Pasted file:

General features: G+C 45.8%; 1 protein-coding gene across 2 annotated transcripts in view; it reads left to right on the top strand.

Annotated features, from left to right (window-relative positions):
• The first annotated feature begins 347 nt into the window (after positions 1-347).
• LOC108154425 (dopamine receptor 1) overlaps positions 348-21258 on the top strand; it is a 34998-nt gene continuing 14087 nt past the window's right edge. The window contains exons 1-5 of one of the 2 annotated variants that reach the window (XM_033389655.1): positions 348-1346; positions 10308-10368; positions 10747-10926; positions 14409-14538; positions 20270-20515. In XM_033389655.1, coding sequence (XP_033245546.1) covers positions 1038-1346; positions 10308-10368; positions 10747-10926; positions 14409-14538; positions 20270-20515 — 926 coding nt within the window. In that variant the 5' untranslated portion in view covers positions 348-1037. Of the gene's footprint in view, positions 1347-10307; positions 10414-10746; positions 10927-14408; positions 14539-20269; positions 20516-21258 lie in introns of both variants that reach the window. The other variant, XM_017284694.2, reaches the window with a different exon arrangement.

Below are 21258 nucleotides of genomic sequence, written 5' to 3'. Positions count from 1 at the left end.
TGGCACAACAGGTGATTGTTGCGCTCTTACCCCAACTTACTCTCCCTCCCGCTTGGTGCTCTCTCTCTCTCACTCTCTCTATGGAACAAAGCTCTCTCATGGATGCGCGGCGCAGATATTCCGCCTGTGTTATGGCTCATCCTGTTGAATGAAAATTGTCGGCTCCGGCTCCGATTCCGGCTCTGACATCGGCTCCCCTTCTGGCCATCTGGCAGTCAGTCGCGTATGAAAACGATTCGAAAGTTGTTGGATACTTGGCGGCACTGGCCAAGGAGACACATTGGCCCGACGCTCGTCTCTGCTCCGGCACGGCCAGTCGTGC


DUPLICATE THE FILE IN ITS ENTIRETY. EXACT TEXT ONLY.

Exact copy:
General features: G+C 45.8%; 1 protein-coding gene across 2 annotated transcripts in view; it reads left to right on the top strand.

Annotated features, from left to right (window-relative positions):
• The first annotated feature begins 347 nt into the window (after positions 1-347).
• LOC108154425 (dopamine receptor 1) overlaps positions 348-21258 on the top strand; it is a 34998-nt gene continuing 14087 nt past the window's right edge. The window contains exons 1-5 of one of the 2 annotated variants that reach the window (XM_033389655.1): positions 348-1346; positions 10308-10368; positions 10747-10926; positions 14409-14538; positions 20270-20515. In XM_033389655.1, coding sequence (XP_033245546.1) covers positions 1038-1346; positions 10308-10368; positions 10747-10926; positions 14409-14538; positions 20270-20515 — 926 coding nt within the window. In that variant the 5' untranslated portion in view covers positions 348-1037. Of the gene's footprint in view, positions 1347-10307; positions 10414-10746; positions 10927-14408; positions 14539-20269; positions 20516-21258 lie in introns of both variants that reach the window. The other variant, XM_017284694.2, reaches the window with a different exon arrangement.

Below are 21258 nucleotides of genomic sequence, written 5' to 3'. Positions count from 1 at the left end.
TGGCACAACAGGTGATTGTTGCGCTCTTACCCCAACTTACTCTCCCTCCCGCTTGGTGCTCTCTCTCTCTCACTCTCTCTATGGAACAAAGCTCTCTCATGGATGCGCGGCGCAGATATTCCGCCTGTGTTATGGCTCATCCTGTTGAATGAAAATTGTCGGCTCCGGCTCCGATTCCGGCTCTGACATCGGCTCCCCTTCTGGCCATCTGGCAGTCAGTCGCGTATGAAAACGATTCGAAAGTTGTTGGATACTTGGCGGCACTGGCCAAGGAGACACATTGGCCCGACGCTCGTCTCTGCTCCGGCACGGCCAGTCGTGC